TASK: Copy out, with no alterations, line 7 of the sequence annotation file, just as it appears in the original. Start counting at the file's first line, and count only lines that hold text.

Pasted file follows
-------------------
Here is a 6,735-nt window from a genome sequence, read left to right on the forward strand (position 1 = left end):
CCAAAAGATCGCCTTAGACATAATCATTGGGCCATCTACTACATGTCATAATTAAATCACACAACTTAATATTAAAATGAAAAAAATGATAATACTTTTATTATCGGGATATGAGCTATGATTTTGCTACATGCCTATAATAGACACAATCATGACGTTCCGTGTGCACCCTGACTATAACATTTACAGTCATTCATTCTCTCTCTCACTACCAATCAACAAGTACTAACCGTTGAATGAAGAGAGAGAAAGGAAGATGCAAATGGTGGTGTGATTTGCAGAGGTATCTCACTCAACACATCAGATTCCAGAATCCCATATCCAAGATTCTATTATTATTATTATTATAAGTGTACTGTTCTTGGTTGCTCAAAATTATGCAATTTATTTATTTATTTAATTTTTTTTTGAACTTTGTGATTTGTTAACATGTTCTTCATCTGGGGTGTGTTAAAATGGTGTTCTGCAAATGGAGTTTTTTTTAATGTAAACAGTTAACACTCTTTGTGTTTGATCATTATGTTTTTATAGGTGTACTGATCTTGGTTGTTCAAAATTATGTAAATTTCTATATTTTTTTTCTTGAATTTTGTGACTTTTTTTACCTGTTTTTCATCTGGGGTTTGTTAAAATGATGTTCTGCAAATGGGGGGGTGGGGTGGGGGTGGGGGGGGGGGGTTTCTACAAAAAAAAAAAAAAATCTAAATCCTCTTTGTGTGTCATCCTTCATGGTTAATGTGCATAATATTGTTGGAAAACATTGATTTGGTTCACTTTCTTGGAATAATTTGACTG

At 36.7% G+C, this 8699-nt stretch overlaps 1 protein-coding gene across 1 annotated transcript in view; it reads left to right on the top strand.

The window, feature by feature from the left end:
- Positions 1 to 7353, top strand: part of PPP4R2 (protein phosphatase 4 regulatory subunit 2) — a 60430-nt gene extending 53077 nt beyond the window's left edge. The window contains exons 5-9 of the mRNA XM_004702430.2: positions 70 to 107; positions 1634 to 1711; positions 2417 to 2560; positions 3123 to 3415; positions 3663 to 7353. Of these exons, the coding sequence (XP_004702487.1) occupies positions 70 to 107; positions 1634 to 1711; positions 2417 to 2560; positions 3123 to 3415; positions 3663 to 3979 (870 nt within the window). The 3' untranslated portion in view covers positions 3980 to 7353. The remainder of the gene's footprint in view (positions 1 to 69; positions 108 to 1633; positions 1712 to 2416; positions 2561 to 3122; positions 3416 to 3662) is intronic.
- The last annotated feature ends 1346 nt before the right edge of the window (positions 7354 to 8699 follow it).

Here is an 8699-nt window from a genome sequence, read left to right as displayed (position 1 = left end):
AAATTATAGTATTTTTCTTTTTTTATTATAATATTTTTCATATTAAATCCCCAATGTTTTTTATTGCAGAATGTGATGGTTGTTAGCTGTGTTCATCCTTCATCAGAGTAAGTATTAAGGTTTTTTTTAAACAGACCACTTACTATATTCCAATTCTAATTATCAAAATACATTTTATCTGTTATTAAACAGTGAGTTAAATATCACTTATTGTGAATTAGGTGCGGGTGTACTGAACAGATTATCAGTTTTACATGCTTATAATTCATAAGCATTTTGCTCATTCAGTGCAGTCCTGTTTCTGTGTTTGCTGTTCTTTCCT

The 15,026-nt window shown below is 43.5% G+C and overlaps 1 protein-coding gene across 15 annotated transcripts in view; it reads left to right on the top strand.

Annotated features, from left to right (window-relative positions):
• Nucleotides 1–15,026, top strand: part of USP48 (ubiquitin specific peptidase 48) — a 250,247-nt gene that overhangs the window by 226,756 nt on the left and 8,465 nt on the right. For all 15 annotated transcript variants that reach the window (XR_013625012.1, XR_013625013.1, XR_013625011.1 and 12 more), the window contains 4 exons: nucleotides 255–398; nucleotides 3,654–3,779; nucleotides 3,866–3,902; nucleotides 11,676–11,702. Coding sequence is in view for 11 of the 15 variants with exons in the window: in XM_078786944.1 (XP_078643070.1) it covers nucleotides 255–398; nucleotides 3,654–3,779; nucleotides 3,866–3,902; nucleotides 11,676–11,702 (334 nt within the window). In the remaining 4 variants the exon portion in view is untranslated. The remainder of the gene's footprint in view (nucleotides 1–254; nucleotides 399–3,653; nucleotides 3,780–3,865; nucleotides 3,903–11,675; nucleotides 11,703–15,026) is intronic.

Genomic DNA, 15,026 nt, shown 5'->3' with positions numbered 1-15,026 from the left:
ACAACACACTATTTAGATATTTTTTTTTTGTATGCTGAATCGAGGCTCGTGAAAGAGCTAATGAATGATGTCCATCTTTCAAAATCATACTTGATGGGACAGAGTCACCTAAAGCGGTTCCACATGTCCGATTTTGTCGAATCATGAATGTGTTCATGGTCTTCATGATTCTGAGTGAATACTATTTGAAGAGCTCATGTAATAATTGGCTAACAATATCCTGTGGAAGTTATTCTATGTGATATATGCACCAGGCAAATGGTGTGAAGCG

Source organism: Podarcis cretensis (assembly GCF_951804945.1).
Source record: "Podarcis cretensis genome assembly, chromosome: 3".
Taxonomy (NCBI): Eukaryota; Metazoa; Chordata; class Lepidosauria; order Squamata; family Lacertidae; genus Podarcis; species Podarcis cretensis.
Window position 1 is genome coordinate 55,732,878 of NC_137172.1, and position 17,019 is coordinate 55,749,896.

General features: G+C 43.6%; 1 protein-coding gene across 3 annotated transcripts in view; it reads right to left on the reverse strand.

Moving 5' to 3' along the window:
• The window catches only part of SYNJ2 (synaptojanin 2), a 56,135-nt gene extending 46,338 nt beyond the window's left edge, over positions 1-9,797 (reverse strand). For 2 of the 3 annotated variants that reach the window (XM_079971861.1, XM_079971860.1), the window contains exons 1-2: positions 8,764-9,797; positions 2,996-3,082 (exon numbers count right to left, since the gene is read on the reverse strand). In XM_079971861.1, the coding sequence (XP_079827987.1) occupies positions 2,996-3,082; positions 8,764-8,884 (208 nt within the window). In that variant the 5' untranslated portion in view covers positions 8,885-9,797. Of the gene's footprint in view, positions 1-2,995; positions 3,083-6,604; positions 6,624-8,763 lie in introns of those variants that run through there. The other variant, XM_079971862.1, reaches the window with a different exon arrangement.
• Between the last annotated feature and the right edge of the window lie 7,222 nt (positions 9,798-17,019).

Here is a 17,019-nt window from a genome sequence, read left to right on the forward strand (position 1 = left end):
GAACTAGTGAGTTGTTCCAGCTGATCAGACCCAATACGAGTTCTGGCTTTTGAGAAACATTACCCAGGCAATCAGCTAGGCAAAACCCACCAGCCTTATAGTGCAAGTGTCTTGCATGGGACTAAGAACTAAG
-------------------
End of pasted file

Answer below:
Here is an 8699-nt window from a genome sequence, read left to right as displayed (position 1 = left end):